The time between readings could be less or more, of course less is better. Also, 100 channels is just an estimate. If there could be more channels, that would also be better. Hopefully that helps make sense for what I am trying to do.

    I looked into IC 4066, PIC processors, and HPIBs. Hopefully with the expanded information you can point me to the best option. What about multiplexers? These seem cheap and easy to control, and my EE friend thought they may work, but he told me to ask here to make sure. What if I used multiplexers in series? This would be possible because the USB-1608FS has 8 I/O digital channels. Thanks again for your help. Let me know if I can clarify anything else.
     
  4. tom66

    Senior Member

    May 9, 2009
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    Four ADG732 muxes may do the job:

    http://www.analog.com/en/switchesmultiplexers/multiplexers-muxes/adg732/products/product.html

    That gives you 128 channels to switch between. They take in a binary input, plus a chip select will allow you to multiplex between four. You could use a DIP switch to control the channels. (No idea how it handles invalid inputs, so you'll need to test this.) If you want to automatically switch between channels, you could use some digital outputs on a PIC to do it.

    Note the chip is surface mount, it is also $5/each in low quantities. You'll need to either get a breakout board or make your own PCB.
     
    Last edited: Mar 9, 2011
  5. mcgyvr

    AAC Fanatic!

    Oct 15, 2009
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    Typically this would be done with a data acquisition switch unit and some multiplexer cards. You could probably pick something up on Ebay as there are tons of old test equipment floating around not.
    An Agilent 34970A with 3 x 34908A 40 channel multiplexer cards would work perfect but is a little over your price range.
     
  6. beenthere

    Retired Moderator

    Apr 20, 2004
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    1 mv over a range of 2 volts means a minimum of 12 bits in the A to D conversion. That is more than PIC's A to D converters can resolve, not to mention the negative voltage range.

    You might need something more like this device - http://www.analog.com/en/analog-to-digital-converters/ad-converters/ad7895/products/product.html

    Or this - http://www.analog.com/en/analog-to-digital-converters/ad-converters/ad7658/products/product.html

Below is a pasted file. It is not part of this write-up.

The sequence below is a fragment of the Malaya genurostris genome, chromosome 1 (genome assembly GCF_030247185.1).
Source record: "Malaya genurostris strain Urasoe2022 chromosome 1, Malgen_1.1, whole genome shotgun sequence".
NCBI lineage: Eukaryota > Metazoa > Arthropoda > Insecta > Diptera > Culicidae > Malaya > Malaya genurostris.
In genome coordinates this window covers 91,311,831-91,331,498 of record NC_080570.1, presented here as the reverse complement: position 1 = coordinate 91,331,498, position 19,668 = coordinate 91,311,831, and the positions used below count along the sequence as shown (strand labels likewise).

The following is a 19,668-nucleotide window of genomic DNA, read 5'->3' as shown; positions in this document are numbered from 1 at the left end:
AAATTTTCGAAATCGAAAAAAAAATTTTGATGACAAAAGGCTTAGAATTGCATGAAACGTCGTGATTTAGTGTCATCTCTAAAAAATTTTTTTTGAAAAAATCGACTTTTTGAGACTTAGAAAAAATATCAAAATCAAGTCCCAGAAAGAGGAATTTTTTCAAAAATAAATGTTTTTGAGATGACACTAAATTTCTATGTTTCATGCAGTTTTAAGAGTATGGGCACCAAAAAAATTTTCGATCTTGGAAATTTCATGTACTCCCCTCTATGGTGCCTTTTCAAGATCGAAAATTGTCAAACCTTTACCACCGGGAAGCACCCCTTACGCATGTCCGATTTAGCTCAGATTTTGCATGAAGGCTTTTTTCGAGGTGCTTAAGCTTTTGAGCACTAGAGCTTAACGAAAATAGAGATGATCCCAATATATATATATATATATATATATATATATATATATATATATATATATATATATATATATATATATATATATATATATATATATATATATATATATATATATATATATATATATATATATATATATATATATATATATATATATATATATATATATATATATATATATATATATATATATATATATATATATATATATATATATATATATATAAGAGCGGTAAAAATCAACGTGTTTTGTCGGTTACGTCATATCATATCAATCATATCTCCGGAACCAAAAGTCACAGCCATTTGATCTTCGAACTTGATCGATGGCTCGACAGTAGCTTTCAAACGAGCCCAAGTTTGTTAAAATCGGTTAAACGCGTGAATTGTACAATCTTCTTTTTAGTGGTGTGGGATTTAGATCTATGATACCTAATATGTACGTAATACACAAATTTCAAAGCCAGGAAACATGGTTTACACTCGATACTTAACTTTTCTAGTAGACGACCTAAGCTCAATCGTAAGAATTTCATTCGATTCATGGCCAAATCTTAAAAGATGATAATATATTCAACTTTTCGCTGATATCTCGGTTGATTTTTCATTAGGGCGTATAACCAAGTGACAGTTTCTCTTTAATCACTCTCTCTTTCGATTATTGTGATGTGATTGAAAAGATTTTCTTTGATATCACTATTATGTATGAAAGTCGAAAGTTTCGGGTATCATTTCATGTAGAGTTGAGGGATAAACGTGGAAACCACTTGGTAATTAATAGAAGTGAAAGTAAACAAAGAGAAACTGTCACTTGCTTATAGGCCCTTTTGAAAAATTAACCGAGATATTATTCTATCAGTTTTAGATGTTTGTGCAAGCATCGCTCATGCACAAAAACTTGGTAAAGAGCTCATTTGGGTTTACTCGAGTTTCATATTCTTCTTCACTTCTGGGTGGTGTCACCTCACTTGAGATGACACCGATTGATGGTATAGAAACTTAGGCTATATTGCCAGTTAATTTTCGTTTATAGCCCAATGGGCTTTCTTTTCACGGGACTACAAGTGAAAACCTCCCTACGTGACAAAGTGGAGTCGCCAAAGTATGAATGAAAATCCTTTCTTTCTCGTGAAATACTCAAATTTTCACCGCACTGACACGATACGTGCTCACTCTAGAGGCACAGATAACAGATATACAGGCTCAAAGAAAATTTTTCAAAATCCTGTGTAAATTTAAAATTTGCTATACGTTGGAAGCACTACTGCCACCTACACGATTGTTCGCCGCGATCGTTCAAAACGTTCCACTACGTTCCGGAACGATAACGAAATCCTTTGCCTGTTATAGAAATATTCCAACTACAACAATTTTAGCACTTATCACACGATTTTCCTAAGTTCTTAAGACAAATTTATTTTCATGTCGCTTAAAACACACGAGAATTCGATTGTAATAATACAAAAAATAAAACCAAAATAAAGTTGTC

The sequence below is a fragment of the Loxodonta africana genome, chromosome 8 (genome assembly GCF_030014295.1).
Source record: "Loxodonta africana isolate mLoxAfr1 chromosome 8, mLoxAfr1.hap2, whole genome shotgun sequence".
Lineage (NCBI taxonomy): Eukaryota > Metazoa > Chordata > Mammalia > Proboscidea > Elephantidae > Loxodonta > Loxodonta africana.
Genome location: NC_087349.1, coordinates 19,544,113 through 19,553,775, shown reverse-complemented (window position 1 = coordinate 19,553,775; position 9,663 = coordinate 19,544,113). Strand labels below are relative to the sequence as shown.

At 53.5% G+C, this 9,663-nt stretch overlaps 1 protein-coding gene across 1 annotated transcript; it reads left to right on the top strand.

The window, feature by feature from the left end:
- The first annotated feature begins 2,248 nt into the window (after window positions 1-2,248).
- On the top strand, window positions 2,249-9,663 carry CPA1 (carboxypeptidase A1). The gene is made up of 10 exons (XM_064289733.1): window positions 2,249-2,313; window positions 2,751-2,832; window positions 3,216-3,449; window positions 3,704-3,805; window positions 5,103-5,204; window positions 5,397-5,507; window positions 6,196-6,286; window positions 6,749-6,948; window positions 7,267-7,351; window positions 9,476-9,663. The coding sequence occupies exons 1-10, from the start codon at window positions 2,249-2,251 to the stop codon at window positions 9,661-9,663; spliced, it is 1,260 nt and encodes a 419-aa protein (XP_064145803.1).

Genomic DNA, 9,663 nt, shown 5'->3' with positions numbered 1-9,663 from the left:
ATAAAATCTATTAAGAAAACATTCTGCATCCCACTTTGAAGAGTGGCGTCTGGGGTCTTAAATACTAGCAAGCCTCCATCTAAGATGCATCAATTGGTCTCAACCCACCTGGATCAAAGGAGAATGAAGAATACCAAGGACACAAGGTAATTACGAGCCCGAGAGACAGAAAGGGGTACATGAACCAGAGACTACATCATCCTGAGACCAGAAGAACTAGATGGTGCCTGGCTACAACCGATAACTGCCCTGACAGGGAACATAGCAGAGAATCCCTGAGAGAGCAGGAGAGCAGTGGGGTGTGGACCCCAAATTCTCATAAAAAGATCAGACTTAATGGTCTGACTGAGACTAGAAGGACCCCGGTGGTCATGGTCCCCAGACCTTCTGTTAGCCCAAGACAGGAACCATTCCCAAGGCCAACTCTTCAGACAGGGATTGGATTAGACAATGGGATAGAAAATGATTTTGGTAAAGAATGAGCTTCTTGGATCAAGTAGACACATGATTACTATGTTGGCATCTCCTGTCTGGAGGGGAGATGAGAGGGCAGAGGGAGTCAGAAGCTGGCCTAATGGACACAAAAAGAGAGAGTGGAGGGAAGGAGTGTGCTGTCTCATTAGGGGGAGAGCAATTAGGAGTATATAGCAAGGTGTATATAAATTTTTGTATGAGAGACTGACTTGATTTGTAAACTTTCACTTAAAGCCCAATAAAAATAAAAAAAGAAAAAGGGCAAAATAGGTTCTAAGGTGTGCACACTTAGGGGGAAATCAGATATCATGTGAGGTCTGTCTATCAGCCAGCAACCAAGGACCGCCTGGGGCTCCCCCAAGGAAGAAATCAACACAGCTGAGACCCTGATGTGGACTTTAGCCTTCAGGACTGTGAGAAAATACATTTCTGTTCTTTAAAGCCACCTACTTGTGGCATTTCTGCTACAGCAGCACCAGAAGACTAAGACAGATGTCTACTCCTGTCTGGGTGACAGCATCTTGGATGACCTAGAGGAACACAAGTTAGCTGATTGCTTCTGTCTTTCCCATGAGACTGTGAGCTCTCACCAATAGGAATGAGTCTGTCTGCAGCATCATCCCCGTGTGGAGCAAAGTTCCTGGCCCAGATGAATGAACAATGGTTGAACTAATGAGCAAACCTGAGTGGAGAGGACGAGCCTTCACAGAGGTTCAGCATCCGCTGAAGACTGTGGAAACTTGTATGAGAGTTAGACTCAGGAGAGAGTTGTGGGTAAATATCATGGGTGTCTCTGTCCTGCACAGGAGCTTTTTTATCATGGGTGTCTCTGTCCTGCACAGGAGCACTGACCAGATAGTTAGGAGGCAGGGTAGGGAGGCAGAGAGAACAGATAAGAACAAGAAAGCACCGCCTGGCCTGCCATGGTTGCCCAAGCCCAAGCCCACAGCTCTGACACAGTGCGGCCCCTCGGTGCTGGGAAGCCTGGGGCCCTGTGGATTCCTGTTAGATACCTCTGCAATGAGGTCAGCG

In both cases, a buffer/s with gain after the analog switching will give the resolution you need.
     
  7. GetDeviceInfo

    Senior Member

    Jun 7, 2009
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    I'd agree that the higher input count would make overall application easier. The digital outputs of your aquisition card act as your mux address lines. You could reduce your input count and proportionately increase your device count if physical placement dictates.

    Your 16bit aquisition card is ample for resolution.
     
  8. t06afre

    AAC Fanatic!

    May 11, 2009
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  9. someonesdad

    Senior Member

    Jul 7, 2009
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    1 mV resolution out of 1 volt is 1 part in 1000 or about 10 bits. Since you're including the negative chunk also, that means 11 bits of resolution needed. You didn't give an overview of how you wanted to use the data to make decisions, so I can't critique what you're doing. I've found through decades of experience that examining the experimental objectives, learning what the person knows about experimental design & statistics, doing a blue-sky of the design alternatives, etc., all help towards using resources effectively and making better decisions (and most experiments are done to help make good decisions). My first question would be what in the physics of what you're doing demands that resolution? I'm not asking that to be antagonistic, but rather to get you to examine the experiment's needs to see that they justify that resolution. If I was e.g. your boss in an industrial setting, I'd ask you to prove to me why you can't do this work with 8 bits of resolution. Again, not to be a PITA, but to demonstrate that you really know what you're doing so we'd feel good about spending the company's resources on this. Similarly, I'd ask you to show me your experimental design (e.g., are you using a screening design or a fractional/full factorial?) and ask if you had consulted with the company statistician. I'd also want to know your null hypothesis, alternative hypothesis, ask you to demonstrate what you know about your experiment's type 1 and type 2 errors, and then show me how you plan to analyze your data. I'd want to see your calculations showing you understand how your measurement uncertainties will propagate into your conclusions. These are all aspects of good experimental design before you ever get near designing any hardware.

    The 11 bits of required resolution rules out using the PIC processors as they only have 10 bit resolution. Since you have an A/D card, I'll assume you'll use that. Your 8 bit digital IO can control the multiplexing (i.e., selecting the channels that input into the A/D channels).

    Because your required reading rate is so slow, I don't seen any problems in that area. If you run into noise issues, you can do some averaging that can help.

    I like Tom's find of the 32 channel multiplexer. I think that's the approach I would take if it were me, but it does mean you'll have to build some hardware. I think I'd buy 8 chips and put one chip on each channel of your A/D card. Then you can handle up to 256 channels.